Overall, the fit and feel of the upper works very well for my foot. On the inside, Nike has the upper stitched to a full length fabric liner underneath for a seamless fit. The flat laces and padded tongue make for an equally comfortable fit on the top of the foot. The laces are asymmetrical, and to be honest, I’m not a fan of this change. This lacing structure makes it quite a bit more difficult to get a ‘dialed in’ fit. It’s taken me a few outings to get the lacing the way I like it, and the pressure still doesn’t feel evenly distributed.

The toebox width on the WH4 is identical to that of the WH3, but now it comes with a little more volume. The toe protection has the same welded overlay pattern, but this time it feels a little less rigid. This is probably my favorite feature of the Wildhorse 4. It may seem like a minor detail, but having a wide toebox without a sloppy fit is pretty hard to come by in the trail running shoe market. I have yet to get a blister or hotspot in these shoes, and I’ve used them on many rugged trails with temperatures approaching triple digits.

Gear review Nike Wildhorse 4

The major issue I’ve had with the Wildhorse 4 is the stiff fabric used around the ankle collar. This is most noticeable at the front of the shoe opening with the fabric above the top lace eyelets. The first few times I wore the WH4, I could feel this fabric digging into my ankle. It didn’t cause any hotspots or blisters, but applied more of a dull ache. After around 30 miles, this fabric started to soften up, and now, I can hardly feel it at all.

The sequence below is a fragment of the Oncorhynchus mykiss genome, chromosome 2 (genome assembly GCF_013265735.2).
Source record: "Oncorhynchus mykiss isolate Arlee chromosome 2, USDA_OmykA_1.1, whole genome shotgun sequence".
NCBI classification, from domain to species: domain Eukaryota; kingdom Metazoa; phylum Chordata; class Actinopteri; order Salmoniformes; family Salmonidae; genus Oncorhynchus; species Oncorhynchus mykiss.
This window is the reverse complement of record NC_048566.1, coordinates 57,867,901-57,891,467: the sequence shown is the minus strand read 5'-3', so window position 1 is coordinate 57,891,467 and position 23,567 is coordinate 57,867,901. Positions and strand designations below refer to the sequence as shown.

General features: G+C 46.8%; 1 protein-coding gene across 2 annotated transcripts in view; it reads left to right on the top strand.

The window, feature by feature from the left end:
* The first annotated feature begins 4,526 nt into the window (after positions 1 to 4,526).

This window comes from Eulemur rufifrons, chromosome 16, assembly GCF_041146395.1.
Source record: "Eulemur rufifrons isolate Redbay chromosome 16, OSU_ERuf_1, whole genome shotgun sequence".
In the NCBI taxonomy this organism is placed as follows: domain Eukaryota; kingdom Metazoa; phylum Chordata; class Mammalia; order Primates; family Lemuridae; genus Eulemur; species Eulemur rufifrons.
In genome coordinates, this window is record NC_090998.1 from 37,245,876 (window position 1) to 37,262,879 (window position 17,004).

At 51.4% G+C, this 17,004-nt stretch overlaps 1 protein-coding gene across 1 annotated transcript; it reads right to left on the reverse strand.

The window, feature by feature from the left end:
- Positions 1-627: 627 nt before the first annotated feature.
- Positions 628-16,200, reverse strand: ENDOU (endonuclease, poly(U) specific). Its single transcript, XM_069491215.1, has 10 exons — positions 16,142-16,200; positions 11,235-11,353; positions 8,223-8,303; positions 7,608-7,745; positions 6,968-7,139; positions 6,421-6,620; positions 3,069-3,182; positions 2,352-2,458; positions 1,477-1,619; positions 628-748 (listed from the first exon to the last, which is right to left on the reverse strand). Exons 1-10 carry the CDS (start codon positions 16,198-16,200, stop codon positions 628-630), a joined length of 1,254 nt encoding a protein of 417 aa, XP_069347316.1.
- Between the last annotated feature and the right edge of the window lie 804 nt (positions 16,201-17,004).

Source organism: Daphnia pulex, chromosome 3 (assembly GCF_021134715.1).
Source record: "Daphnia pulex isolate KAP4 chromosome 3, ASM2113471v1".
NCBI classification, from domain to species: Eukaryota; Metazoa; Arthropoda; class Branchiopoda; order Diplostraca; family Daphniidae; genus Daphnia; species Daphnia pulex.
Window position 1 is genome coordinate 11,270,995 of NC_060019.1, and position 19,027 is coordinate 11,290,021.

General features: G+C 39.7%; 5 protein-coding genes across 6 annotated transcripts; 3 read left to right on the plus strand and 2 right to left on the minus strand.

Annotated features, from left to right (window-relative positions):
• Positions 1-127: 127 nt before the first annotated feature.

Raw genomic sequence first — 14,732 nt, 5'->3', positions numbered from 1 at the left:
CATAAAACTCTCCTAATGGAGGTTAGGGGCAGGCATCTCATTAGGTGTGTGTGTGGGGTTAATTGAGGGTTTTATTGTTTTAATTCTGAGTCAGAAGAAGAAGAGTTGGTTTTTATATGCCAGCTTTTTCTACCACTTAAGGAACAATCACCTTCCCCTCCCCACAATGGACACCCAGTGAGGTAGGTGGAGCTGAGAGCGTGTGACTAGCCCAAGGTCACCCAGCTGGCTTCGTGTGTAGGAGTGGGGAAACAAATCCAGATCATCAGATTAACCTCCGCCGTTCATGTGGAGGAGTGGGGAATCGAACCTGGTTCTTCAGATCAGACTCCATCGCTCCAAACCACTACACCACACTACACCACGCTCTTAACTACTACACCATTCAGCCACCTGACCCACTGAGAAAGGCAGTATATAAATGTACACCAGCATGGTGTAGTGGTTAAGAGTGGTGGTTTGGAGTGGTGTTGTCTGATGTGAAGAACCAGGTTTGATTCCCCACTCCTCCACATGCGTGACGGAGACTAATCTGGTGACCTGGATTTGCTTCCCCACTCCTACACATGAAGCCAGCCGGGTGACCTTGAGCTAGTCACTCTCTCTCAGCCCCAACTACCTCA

Gear review Nike Wildhorse 4

The Wildhorse 4 fits my heel very well, much like the Wildhorse 3. The heel counter sits right in between flexible and rigid, which makes for a versatile shoe.

I haven’t worn these on any rainy outings, but have had full submersion while misplacing my footing during a creek crossing. The WH4 dries very quickly, and didn’t feel sloppy or uncomfortable while wet. The rands around the front of the forefoot kept the shoes from draining as well as the WH3, but the drainage was still pretty good.

Gear review Nike Wildhorse 4


Midsole:

The midsole on the Wildhorse 4 is a carryover from the Wildhorse 3. The Phylon midsole is plush and soft with just the right amount of responsiveness. The shoe comes with an 8mm drop, 28mm in the heel and 20mm in the forefoot. Nike uses Phylon foam for the full length of the midsole, and incorporates their patented  Zoom Air pockets in the heels. I really love the Zoom Air units when flying downhill on rock laden trails. The only downside I’ve found with the Zoom Air units is when using the Wildhorse 4 for backpacking with more than 25lbs. When I hike with my son in his Osprey Poco, my total pack weight is north of 38 lbs. With the WH4, I don’t feel as stable as I do in some of my more structured trail shoes. The heel air units have a little wobble to them with this kind of weight. Clearly, that is not what this shoe is designed for, and in their trail running and light hiking element, they perform very well.

The only complaint I have about the WH4 midsole is the durability. I went through 4 pairs of Wildhorse 3s, and the midsole was the first part of the shoe to give out. The upper and outsoles outlasted the midsoles, which started feeling flat around 200 miles. I’m having the same wear rate on the WH4s. I’m just starting to approach 100 miles, and the midsoles are starting to lose the pop they had when new. This can be expected when using a designated trail running shoe for hiking and backpacking. A lack of longevity and durability can be the price you pay for comfort. In the photo below, you can see the midsole compression while standing.